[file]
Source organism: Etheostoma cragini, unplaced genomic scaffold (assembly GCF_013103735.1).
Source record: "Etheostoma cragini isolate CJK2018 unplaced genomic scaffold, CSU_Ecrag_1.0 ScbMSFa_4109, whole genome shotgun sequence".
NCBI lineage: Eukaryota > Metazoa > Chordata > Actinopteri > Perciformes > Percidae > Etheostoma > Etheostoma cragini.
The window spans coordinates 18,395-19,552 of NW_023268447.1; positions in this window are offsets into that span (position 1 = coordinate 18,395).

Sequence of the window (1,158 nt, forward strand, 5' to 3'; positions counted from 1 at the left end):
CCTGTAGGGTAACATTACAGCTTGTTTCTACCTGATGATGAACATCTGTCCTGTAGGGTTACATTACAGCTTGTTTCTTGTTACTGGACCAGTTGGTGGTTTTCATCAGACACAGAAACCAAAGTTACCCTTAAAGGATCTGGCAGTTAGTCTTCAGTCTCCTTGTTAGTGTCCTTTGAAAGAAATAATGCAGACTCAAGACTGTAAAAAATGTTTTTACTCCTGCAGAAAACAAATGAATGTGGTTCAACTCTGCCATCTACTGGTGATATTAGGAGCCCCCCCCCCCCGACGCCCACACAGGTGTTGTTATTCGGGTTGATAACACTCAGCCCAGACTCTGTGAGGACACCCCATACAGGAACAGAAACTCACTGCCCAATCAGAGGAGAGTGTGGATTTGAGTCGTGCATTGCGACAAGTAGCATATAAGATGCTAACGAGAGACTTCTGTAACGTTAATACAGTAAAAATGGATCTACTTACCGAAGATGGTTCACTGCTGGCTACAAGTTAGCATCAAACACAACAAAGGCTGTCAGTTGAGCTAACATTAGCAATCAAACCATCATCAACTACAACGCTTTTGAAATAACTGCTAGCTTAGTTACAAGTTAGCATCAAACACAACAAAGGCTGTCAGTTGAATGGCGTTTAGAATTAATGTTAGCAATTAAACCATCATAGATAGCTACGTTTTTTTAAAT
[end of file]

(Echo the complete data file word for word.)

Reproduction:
Source organism: Etheostoma cragini, unplaced genomic scaffold (assembly GCF_013103735.1).
Source record: "Etheostoma cragini isolate CJK2018 unplaced genomic scaffold, CSU_Ecrag_1.0 ScbMSFa_4109, whole genome shotgun sequence".
NCBI lineage: Eukaryota > Metazoa > Chordata > Actinopteri > Perciformes > Percidae > Etheostoma > Etheostoma cragini.
The window spans coordinates 18,395-19,552 of NW_023268447.1; positions in this window are offsets into that span (position 1 = coordinate 18,395).

Sequence of the window (1,158 nt, forward strand, 5' to 3'; positions counted from 1 at the left end):
CCTGTAGGGTAACATTACAGCTTGTTTCTACCTGATGATGAACATCTGTCCTGTAGGGTTACATTACAGCTTGTTTCTTGTTACTGGACCAGTTGGTGGTTTTCATCAGACACAGAAACCAAAGTTACCCTTAAAGGATCTGGCAGTTAGTCTTCAGTCTCCTTGTTAGTGTCCTTTGAAAGAAATAATGCAGACTCAAGACTGTAAAAAATGTTTTTACTCCTGCAGAAAACAAATGAATGTGGTTCAACTCTGCCATCTACTGGTGATATTAGGAGCCCCCCCCCCCCGACGCCCACACAGGTGTTGTTATTCGGGTTGATAACACTCAGCCCAGACTCTGTGAGGACACCCCATACAGGAACAGAAACTCACTGCCCAATCAGAGGAGAGTGTGGATTTGAGTCGTGCATTGCGACAAGTAGCATATAAGATGCTAACGAGAGACTTCTGTAACGTTAATACAGTAAAAATGGATCTACTTACCGAAGATGGTTCACTGCTGGCTACAAGTTAGCATCAAACACAACAAAGGCTGTCAGTTGAGCTAACATTAGCAATCAAACCATCATCAACTACAACGCTTTTGAAATAACTGCTAGCTTAGTTACAAGTTAGCATCAAACACAACAAAGGCTGTCAGTTGAATGGCGTTTAGAATTAATGTTAGCAATTAAACCATCATAGATAGCTACGTTTTTTTAAAT